Mayor remains upbeat about recovery
by Mark McDermott
A photo at the beginning of Mayor Gin’s “State of the City” slideshow Monday morning showed a throng of people on a sailboat beneath the title of mayor’s address: “Pulling Together: On Course for Recovery.”
If this was a before-and-after kind of shot, it might have showed the same boat with a few less people, and those remaining dipping oars in the water. The city of Redondo Beach in the last year endured difficult economic times, requiring employee layoffs and an across-the-board six percent pay cut that was voluntarily accepted by all those who remained.
Gin acknowledged as much as he outlined the $10 million dollars that has been trimmed from the city’s budget since the economic downturn began. Those reductions include $4 million in salary cuts, $3.7 in program cuts, and $2.3 million in staff positions eliminated.
“This is $10 million in savings, and the numbers you are seeing don’t really show you the complete picture,” Gin said early in his address. “They don’t show the sacrifices that were made by our city staff.”
Another slide showed a projected $500,000 dip in property tax revenue – the first decline in more than a decade – from $19.1 million last year to $18.6 this year. Sales tax revenue, meanwhile, is projected to decline for the second year in a row, from $10 million two years ago down to $8.5 million this year.
“This shows very boldly what has happened,” Gin said. “The mantra of shopping Redondo is critically important.”
Gin said he chose the “Pulling Together” theme to reflect recent economic difficulties and how the city has responded.
“In many ways, it is emblematic of what has occurred in the last year,” the mayor said. “I don’t think any of us will disagree that the last year was an extraordinary year.”
The mayor’s address, which was hosted by the Redondo Beach Chamber of Commerce at the Crowne Plaza Hotel, emphasized the progress he said the city was making on several fronts. He offered two simple priorities as the city proceeds.
“Number one, keep our budget balanced,” Gin said. “But number two, make sure we are moving forward and make sure we position ourselves very well for the recovery that will occur.”
Gin noted that the city – with enormous help from a private fundraising campaign – has begun construction on a new North Branch Library that should be completed by late summer or early fall. A transit center made possible by federal funds is being constructed near the new Target store in the north of town, as well, and South Bay entrepreneur Mike Zislis will begin construction of a 52-room boutique Shade Hotel in the city’s harbor later this year.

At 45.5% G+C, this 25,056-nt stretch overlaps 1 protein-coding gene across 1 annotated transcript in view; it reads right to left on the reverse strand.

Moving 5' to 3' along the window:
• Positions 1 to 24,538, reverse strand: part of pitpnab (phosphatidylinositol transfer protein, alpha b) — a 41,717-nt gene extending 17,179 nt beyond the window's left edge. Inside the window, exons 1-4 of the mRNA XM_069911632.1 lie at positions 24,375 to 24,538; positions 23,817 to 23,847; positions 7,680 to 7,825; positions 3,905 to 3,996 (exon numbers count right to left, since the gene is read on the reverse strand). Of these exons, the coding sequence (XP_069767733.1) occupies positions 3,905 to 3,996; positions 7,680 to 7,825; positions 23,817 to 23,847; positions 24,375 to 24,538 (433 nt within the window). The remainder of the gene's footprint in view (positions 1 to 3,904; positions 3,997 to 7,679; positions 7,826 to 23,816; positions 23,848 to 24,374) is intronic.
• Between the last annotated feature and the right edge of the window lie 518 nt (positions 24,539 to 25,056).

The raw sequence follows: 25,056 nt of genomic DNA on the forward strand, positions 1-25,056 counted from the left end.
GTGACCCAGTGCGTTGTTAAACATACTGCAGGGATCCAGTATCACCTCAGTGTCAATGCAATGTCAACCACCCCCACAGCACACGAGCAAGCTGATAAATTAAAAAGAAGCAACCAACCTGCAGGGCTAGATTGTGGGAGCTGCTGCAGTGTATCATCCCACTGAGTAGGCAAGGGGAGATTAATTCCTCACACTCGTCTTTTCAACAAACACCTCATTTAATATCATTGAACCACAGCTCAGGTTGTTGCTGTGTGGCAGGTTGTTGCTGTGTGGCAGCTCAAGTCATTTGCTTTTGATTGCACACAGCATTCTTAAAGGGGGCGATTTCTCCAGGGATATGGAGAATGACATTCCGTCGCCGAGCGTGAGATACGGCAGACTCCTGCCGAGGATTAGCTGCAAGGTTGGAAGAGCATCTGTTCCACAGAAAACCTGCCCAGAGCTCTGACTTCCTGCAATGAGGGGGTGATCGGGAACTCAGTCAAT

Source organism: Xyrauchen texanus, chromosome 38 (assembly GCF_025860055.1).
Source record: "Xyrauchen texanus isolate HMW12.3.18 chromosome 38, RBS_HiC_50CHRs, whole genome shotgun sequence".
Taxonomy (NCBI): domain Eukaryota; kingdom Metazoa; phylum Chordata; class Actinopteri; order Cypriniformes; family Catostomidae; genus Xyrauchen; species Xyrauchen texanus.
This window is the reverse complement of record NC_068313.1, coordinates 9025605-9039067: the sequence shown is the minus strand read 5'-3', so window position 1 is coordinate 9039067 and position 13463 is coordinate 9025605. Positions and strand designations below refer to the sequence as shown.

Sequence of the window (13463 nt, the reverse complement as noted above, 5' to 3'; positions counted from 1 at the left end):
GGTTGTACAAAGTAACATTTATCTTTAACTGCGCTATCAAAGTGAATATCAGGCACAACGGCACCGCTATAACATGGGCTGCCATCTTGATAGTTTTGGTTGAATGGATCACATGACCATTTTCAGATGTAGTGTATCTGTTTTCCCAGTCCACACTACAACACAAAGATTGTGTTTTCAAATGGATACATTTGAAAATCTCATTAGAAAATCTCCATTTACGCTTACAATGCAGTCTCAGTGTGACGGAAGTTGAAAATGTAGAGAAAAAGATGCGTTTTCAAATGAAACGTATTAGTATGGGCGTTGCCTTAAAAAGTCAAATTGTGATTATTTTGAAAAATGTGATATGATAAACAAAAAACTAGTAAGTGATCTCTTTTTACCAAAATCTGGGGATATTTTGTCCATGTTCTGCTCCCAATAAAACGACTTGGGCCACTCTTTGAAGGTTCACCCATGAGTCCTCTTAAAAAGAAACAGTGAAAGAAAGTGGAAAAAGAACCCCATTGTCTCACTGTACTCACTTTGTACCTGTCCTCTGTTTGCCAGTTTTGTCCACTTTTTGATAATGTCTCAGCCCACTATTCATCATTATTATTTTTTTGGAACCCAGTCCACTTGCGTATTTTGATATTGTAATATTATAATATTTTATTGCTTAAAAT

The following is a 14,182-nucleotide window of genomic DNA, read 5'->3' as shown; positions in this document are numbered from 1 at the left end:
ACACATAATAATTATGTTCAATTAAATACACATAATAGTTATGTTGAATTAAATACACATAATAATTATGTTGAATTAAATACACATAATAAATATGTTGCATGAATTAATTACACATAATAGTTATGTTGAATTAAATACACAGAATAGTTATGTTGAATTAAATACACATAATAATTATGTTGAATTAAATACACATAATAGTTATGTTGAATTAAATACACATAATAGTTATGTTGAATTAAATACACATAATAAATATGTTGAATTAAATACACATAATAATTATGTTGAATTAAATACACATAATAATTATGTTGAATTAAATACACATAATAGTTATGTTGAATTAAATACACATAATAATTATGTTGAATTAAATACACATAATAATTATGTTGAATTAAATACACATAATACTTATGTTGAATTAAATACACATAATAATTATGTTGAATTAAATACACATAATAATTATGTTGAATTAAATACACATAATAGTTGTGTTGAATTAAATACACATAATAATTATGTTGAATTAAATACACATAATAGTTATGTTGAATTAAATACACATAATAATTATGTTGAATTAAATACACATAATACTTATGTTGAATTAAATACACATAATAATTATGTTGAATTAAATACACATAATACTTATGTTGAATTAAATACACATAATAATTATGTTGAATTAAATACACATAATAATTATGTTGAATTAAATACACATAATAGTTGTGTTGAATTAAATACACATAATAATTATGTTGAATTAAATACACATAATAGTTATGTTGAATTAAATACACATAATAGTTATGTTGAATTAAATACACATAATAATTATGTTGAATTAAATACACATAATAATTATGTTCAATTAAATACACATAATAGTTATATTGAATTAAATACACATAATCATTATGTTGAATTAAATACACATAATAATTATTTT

And while the economic downturn cost the city a prime sales tax generator, Mervyns, that store has already been replaced by Kohl’s, Gin said. The mayor’s announcement that Nordstrom Rack plans in 2011 to open a store nearby, just south of the Galleria Mall, drew the biggest response of the morning – several whoops and a round of spontaneous applause emerged from the otherwise subdued early morning audience.
“We hear the gasps of joy in the shoppers!” Gin said.
Other capital improvements include Inglewood Avenue street resurfacing and a water recycling and runoff diversion project at Alta Vista Park. Both are part of the $5.2 million in federal stimulus funded projects that are currently underway in the city. The city has also proceeded with resurfacing the Esplanade, rebuilding fire-damaged Wilderness Park and installing solar lighting on the North Redondo Bikeway. Police have been newly equipped with mobile data computers and automatic license plate readers. Public-private partnerships, Gin said, have refurbished the city’s historical museum and the athletic facilities at Alta Vista Park.
“What I want to convey to you is despite this deep economic downturn we’ve had, these are all the things we were able to get done,” Gin said. “…You look at that list and it’s pretty remarkable what we have been able to accomplish.”
The mayor gave the annual Lifetime Community Service Award to Lorraine Geittmann, a former Daily Breeze reporter who later became a parole officer and who has served as a city commissioner, civic watchdog, and, most recently, as the president of the Friends of the Redondo Beach Library organization.
Geittmann, a 45-year resident of Redondo Beach, said she was proud to accept an award that has been given to some of the most accomplished figures in the city’s recent history.
“I can’t imagine being in the company of such wonderful people, such as Ron Cawdry, Marilyn White….This really is an honor,” Geittman said. “I’m overwhelmed.” ER